“Voluntourism” is the newest travel fad making a comeback for young students looking to explore the world on a dime. Founded in 1997, GVI—a moniker for Global Vision International—has organized more than 24,000 volunteers who have raised more than $30 million worth of direct financial support to philanthropic projects worldwide. Think of it as the socially responsible answer to the summer lull when matriculating students find themselves in a poolside tedium, or graduated students are met with a lack of hiring. Programs range from marine life conservation in Fiji to elephant rehabilitation in Thailand, and now operate in over 10 countries.
It started when GVI’s founder, Richard Walton, went to Patagonia as an 18-year-old, and volunteered building a bandstand in a remote village. No villagers came out to see, work on, or thank Mr. Walton and his group for their efforts, and he was quite sure it will be pulled down for firewood after he left. He had a great time, made some great friends, and grew as a person, but felt it was a missed opportunity. He felt that instead, they should have been working on a project requested by the local community. “GVI was created upon this principle. We only run projects that are requested by, and directed by, local NGOs,” GVI’s CEO Steve Gwenin said in a recent phone interview with the Observer. “We staff them ourselves, manage the volunteers, complete the work as requested and directed by the partners, and the results and credit for the program stays with them. It’s their project, not ours.”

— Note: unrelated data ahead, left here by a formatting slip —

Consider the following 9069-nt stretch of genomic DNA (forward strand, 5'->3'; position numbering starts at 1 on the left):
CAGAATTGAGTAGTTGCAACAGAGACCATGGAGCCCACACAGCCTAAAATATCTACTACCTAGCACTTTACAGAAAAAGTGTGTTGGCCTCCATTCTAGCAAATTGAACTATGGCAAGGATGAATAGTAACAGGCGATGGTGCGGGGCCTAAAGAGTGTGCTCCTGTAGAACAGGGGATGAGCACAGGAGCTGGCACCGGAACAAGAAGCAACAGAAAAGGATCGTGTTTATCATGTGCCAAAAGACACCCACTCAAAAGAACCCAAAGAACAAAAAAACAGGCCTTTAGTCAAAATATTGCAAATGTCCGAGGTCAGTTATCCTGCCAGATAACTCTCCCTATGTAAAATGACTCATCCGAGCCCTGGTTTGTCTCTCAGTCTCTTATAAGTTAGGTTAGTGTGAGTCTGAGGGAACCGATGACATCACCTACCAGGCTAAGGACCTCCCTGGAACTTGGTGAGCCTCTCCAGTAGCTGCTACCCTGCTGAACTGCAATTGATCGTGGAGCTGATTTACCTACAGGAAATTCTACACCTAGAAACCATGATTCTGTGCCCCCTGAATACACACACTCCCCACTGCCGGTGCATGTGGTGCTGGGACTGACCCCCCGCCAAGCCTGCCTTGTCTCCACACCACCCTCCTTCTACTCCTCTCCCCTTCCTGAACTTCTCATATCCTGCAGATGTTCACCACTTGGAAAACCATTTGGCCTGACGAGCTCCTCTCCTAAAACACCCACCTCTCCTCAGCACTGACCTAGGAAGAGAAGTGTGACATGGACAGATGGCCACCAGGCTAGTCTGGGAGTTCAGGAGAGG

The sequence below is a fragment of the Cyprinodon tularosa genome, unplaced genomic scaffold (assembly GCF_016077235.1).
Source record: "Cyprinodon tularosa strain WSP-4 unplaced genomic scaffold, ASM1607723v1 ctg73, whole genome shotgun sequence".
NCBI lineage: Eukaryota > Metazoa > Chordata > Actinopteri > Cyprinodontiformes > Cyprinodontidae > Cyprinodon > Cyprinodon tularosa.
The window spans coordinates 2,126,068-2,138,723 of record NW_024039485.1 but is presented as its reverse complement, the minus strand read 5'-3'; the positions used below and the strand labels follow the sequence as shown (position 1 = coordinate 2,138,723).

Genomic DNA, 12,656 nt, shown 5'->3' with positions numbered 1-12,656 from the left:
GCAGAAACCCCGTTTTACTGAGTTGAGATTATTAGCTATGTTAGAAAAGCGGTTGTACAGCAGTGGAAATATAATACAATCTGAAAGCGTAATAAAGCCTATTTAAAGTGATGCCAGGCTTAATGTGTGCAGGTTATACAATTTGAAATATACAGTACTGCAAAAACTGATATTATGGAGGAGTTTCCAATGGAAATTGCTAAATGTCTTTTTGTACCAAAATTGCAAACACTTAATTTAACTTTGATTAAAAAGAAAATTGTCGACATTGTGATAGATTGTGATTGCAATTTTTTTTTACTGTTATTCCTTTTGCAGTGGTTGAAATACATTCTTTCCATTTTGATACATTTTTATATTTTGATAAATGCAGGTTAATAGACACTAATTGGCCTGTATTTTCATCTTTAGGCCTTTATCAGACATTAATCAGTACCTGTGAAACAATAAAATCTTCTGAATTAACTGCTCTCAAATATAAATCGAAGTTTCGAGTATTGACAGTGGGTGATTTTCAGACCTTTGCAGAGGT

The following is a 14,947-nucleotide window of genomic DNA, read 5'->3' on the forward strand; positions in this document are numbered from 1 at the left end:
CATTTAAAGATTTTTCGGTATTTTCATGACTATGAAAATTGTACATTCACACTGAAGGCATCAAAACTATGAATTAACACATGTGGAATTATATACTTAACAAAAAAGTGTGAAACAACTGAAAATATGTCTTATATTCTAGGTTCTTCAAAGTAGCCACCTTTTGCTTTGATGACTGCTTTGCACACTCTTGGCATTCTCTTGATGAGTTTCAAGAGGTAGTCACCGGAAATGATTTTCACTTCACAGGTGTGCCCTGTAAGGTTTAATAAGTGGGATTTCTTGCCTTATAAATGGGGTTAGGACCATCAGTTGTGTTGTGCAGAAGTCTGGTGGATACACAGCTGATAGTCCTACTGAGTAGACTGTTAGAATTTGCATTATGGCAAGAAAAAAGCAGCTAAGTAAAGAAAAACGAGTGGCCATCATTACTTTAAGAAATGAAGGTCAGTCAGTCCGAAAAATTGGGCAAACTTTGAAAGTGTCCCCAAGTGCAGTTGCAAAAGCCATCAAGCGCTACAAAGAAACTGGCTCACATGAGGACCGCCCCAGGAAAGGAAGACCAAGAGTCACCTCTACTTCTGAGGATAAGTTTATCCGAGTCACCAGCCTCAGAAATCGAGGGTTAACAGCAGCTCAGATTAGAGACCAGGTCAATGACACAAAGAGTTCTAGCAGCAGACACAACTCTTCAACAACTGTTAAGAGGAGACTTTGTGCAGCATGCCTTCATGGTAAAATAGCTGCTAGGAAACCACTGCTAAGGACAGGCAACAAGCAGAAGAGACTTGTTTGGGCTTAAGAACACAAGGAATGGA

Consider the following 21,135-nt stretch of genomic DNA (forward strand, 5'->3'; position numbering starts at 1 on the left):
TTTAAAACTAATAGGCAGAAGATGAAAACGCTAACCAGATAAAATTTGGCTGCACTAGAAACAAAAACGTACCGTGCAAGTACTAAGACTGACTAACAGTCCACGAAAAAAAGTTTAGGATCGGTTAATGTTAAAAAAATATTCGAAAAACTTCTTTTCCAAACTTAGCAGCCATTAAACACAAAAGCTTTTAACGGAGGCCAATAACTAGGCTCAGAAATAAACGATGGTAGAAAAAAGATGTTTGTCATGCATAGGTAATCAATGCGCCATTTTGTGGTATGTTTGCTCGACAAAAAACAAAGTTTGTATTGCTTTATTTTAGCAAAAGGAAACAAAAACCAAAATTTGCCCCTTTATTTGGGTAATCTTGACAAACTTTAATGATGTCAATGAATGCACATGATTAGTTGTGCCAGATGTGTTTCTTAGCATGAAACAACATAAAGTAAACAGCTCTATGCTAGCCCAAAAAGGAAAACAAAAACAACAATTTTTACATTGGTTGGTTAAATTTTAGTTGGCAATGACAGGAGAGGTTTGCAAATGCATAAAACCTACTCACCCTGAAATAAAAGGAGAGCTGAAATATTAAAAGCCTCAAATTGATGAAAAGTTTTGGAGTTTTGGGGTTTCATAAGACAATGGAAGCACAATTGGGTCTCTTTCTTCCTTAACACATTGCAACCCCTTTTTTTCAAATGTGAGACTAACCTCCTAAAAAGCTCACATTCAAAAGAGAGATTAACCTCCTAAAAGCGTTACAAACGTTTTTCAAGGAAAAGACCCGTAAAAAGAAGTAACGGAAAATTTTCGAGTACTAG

“We work hard and play hard really,” he said of the program aimed at young students. “Volunteers work five days a week, and have weekends off, but the days can be long. As we live and work as a team, it creates a great team spirit as the team overcomes challenges and many laughs along the way. Our volunteers come from all around the world, on my last visit to a base I counted eight nationalities from 14 volunteers, and the intercultural mix creates a lot fun. We can almost guarantee that every single person will both laugh and cry during their program, and be supported as they do so!”